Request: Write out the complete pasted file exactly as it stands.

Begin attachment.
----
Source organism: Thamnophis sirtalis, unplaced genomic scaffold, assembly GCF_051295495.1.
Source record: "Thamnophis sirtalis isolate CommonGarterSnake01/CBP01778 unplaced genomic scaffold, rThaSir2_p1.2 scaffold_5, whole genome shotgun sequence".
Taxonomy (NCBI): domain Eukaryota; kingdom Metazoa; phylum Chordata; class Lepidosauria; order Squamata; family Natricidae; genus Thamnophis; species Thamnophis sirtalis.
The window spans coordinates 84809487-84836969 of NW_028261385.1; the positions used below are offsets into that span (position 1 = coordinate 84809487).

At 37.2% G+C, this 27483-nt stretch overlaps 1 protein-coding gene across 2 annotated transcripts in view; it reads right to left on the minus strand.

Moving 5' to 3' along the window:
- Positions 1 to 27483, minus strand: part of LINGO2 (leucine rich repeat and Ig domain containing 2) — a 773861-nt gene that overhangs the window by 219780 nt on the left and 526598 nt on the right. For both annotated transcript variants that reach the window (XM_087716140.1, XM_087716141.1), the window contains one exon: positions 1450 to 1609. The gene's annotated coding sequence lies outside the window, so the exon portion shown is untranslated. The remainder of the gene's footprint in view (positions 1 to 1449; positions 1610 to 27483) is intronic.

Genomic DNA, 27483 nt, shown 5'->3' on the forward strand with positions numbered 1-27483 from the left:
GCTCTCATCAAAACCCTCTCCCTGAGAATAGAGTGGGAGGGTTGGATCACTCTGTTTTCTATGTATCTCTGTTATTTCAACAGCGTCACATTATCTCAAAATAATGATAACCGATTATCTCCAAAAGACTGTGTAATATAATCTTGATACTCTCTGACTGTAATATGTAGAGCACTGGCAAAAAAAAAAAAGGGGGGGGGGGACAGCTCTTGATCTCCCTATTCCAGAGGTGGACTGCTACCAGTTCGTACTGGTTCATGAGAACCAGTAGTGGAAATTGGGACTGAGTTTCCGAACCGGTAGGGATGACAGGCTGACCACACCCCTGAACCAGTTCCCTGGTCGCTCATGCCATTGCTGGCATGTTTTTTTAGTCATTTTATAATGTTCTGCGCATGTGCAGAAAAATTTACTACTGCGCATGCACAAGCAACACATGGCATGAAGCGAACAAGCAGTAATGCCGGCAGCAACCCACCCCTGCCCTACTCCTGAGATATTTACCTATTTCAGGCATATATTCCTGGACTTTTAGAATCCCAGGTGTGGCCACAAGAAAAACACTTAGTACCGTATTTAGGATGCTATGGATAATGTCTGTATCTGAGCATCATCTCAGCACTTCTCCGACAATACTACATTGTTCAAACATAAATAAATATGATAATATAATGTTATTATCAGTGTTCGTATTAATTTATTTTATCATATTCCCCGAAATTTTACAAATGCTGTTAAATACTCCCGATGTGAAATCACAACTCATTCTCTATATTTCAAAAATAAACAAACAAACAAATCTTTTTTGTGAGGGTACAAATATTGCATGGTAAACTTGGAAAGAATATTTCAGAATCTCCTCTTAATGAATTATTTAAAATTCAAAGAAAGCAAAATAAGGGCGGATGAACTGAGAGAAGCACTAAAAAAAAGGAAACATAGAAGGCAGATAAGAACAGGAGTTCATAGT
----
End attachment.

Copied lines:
Source organism: Thamnophis sirtalis, unplaced genomic scaffold, assembly GCF_051295495.1.
Source record: "Thamnophis sirtalis isolate CommonGarterSnake01/CBP01778 unplaced genomic scaffold, rThaSir2_p1.2 scaffold_5, whole genome shotgun sequence".
Taxonomy (NCBI): domain Eukaryota; kingdom Metazoa; phylum Chordata; class Lepidosauria; order Squamata; family Natricidae; genus Thamnophis; species Thamnophis sirtalis.
The window spans coordinates 84809487-84836969 of NW_028261385.1; the positions used below are offsets into that span (position 1 = coordinate 84809487).

At 37.2% G+C, this 27483-nt stretch overlaps 1 protein-coding gene across 2 annotated transcripts in view; it reads right to left on the minus strand.

Moving 5' to 3' along the window:
- Positions 1 to 27483, minus strand: part of LINGO2 (leucine rich repeat and Ig domain containing 2) — a 773861-nt gene that overhangs the window by 219780 nt on the left and 526598 nt on the right. For both annotated transcript variants that reach the window (XM_087716140.1, XM_087716141.1), the window contains one exon: positions 1450 to 1609. The gene's annotated coding sequence lies outside the window, so the exon portion shown is untranslated. The remainder of the gene's footprint in view (positions 1 to 1449; positions 1610 to 27483) is intronic.

Genomic DNA, 27483 nt, shown 5'->3' on the forward strand with positions numbered 1-27483 from the left:
GCTCTCATCAAAACCCTCTCCCTGAGAATAGAGTGGGAGGGTTGGATCACTCTGTTTTCTATGTATCTCTGTTATTTCAACAGCGTCACATTATCTCAAAATAATGATAACCGATTATCTCCAAAAGACTGTGTAATATAATCTTGATACTCTCTGACTGTAATATGTAGAGCACTGGCAAAAAAAAAAAAGGGGGGGGGGGACAGCTCTTGATCTCCCTATTCCAGAGGTGGACTGCTACCAGTTCGTACTGGTTCATGAGAACCAGTAGTGGAAATTGGGACTGAGTTTCCGAACCGGTAGGGATGACAGGCTGACCACACCCCTGAACCAGTTCCCTGGTCGCTCATGCCATTGCTGGCATGTTTTTTTAGTCATTTTATAATGTTCTGCGCATGTGCAGAAAAATTTACTACTGCGCATGCACAAGCAACACATGGCATGAAGCGAACAAGCAGTAATGCCGGCAGCAACCCACCCCTGCCCTACTCCTGAGATATTTACCTATTTCAGGCATATATTCCTGGACTTTTAGAATCCCAGGTGTGGCCACAAGAAAAACACTTAGTACCGTATTTAGGATGCTATGGATAATGTCTGTATCTGAGCATCATCTCAGCACTTCTCCGACAATACTACATTGTTCAAACATAAATAAATATGATAATATAATGTTATTATCAGTGTTCGTATTAATTTATTTTATCATATTCCCCGAAATTTTACAAATGCTGTTAAATACTCCCGATGTGAAATCACAACTCATTCTCTATATTTCAAAAATAAACAAACAAACAAATCTTTTTTGTGAGGGTACAAATATTGCATGGTAAACTTGGAAAGAATATTTCAGAATCTCCTCTTAATGAATTATTTAAAATTCAAAGAAAGCAAAATAAGGGCGGATGAACTGAGAGAAGCACTAAAAAAAAGGAAACATAGAAGGCAGATAAGAACAGGAGTTCATAGT